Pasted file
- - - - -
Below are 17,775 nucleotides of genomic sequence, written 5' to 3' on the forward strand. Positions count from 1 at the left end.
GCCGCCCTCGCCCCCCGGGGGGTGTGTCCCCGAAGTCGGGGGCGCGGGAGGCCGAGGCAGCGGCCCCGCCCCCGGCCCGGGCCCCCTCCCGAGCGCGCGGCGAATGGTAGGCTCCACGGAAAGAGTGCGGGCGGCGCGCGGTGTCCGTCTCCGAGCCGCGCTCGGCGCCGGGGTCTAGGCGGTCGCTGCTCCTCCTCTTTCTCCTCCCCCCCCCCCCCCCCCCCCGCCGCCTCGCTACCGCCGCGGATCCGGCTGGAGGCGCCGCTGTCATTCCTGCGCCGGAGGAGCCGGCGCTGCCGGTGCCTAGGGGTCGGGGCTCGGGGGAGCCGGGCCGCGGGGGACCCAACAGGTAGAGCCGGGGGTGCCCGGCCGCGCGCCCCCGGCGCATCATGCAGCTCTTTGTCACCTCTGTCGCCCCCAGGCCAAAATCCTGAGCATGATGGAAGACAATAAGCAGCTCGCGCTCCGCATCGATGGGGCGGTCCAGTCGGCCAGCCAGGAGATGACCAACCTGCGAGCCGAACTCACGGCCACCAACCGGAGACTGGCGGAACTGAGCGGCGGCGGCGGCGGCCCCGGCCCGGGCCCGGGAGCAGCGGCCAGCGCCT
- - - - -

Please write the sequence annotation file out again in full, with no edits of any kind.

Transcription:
Below are 17,775 nucleotides of genomic sequence, written 5' to 3' on the forward strand. Positions count from 1 at the left end.
GCCGCCCTCGCCCCCCGGGGGGTGTGTCCCCGAAGTCGGGGGCGCGGGAGGCCGAGGCAGCGGCCCCGCCCCCGGCCCGGGCCCCCTCCCGAGCGCGCGGCGAATGGTAGGCTCCACGGAAAGAGTGCGGGCGGCGCGCGGTGTCCGTCTCCGAGCCGCGCTCGGCGCCGGGGTCTAGGCGGTCGCTGCTCCTCCTCTTTCTCCTCCCCCCCCCCCCCCCCCCCCGCCGCCTCGCTACCGCCGCGGATCCGGCTGGAGGCGCCGCTGTCATTCCTGCGCCGGAGGAGCCGGCGCTGCCGGTGCCTAGGGGTCGGGGCTCGGGGGAGCCGGGCCGCGGGGGACCCAACAGGTAGAGCCGGGGGTGCCCGGCCGCGCGCCCCCGGCGCATCATGCAGCTCTTTGTCACCTCTGTCGCCCCCAGGCCAAAATCCTGAGCATGATGGAAGACAATAAGCAGCTCGCGCTCCGCATCGATGGGGCGGTCCAGTCGGCCAGCCAGGAGATGACCAACCTGCGAGCCGAACTCACGGCCACCAACCGGAGACTGGCGGAACTGAGCGGCGGCGGCGGCGGCCCCGGCCCGGGCCCGGGAGCAGCGGCCAGCGCCT